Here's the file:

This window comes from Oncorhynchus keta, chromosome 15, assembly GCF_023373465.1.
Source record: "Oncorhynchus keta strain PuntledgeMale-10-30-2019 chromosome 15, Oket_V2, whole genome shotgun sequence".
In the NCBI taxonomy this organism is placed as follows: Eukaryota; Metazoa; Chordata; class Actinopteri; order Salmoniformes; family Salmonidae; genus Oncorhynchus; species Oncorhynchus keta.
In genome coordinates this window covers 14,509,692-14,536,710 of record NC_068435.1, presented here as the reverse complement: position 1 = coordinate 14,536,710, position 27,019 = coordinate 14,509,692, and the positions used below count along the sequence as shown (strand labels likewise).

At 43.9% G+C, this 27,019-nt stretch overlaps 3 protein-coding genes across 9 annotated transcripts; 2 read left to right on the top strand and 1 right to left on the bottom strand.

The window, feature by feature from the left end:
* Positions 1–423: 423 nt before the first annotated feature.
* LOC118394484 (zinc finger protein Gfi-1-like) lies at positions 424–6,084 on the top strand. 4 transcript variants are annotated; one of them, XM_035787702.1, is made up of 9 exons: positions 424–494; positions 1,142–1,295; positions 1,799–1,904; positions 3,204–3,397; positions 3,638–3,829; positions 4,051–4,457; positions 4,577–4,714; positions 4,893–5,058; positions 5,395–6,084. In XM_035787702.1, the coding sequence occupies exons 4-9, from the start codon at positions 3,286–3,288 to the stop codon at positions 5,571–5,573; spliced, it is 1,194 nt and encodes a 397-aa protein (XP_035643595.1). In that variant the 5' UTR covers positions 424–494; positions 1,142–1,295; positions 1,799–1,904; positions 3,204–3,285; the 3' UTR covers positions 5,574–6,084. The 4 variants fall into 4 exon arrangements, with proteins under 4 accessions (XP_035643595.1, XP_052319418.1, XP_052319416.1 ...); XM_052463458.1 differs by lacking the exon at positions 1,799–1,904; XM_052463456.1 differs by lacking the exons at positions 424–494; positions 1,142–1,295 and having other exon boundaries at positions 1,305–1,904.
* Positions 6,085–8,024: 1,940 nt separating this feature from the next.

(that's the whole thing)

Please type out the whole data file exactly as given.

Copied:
This window comes from Oncorhynchus keta, chromosome 15, assembly GCF_023373465.1.
Source record: "Oncorhynchus keta strain PuntledgeMale-10-30-2019 chromosome 15, Oket_V2, whole genome shotgun sequence".
In the NCBI taxonomy this organism is placed as follows: Eukaryota; Metazoa; Chordata; class Actinopteri; order Salmoniformes; family Salmonidae; genus Oncorhynchus; species Oncorhynchus keta.
In genome coordinates this window covers 14,509,692-14,536,710 of record NC_068435.1, presented here as the reverse complement: position 1 = coordinate 14,536,710, position 27,019 = coordinate 14,509,692, and the positions used below count along the sequence as shown (strand labels likewise).

At 43.9% G+C, this 27,019-nt stretch overlaps 3 protein-coding genes across 9 annotated transcripts; 2 read left to right on the top strand and 1 right to left on the bottom strand.

The window, feature by feature from the left end:
* Positions 1–423: 423 nt before the first annotated feature.
* LOC118394484 (zinc finger protein Gfi-1-like) lies at positions 424–6,084 on the top strand. 4 transcript variants are annotated; one of them, XM_035787702.1, is made up of 9 exons: positions 424–494; positions 1,142–1,295; positions 1,799–1,904; positions 3,204–3,397; positions 3,638–3,829; positions 4,051–4,457; positions 4,577–4,714; positions 4,893–5,058; positions 5,395–6,084. In XM_035787702.1, the coding sequence occupies exons 4-9, from the start codon at positions 3,286–3,288 to the stop codon at positions 5,571–5,573; spliced, it is 1,194 nt and encodes a 397-aa protein (XP_035643595.1). In that variant the 5' UTR covers positions 424–494; positions 1,142–1,295; positions 1,799–1,904; positions 3,204–3,285; the 3' UTR covers positions 5,574–6,084. The 4 variants fall into 4 exon arrangements, with proteins under 4 accessions (XP_035643595.1, XP_052319418.1, XP_052319416.1 ...); XM_052463458.1 differs by lacking the exon at positions 1,799–1,904; XM_052463456.1 differs by lacking the exons at positions 424–494; positions 1,142–1,295 and having other exon boundaries at positions 1,305–1,904.
* Positions 6,085–8,024: 1,940 nt separating this feature from the next.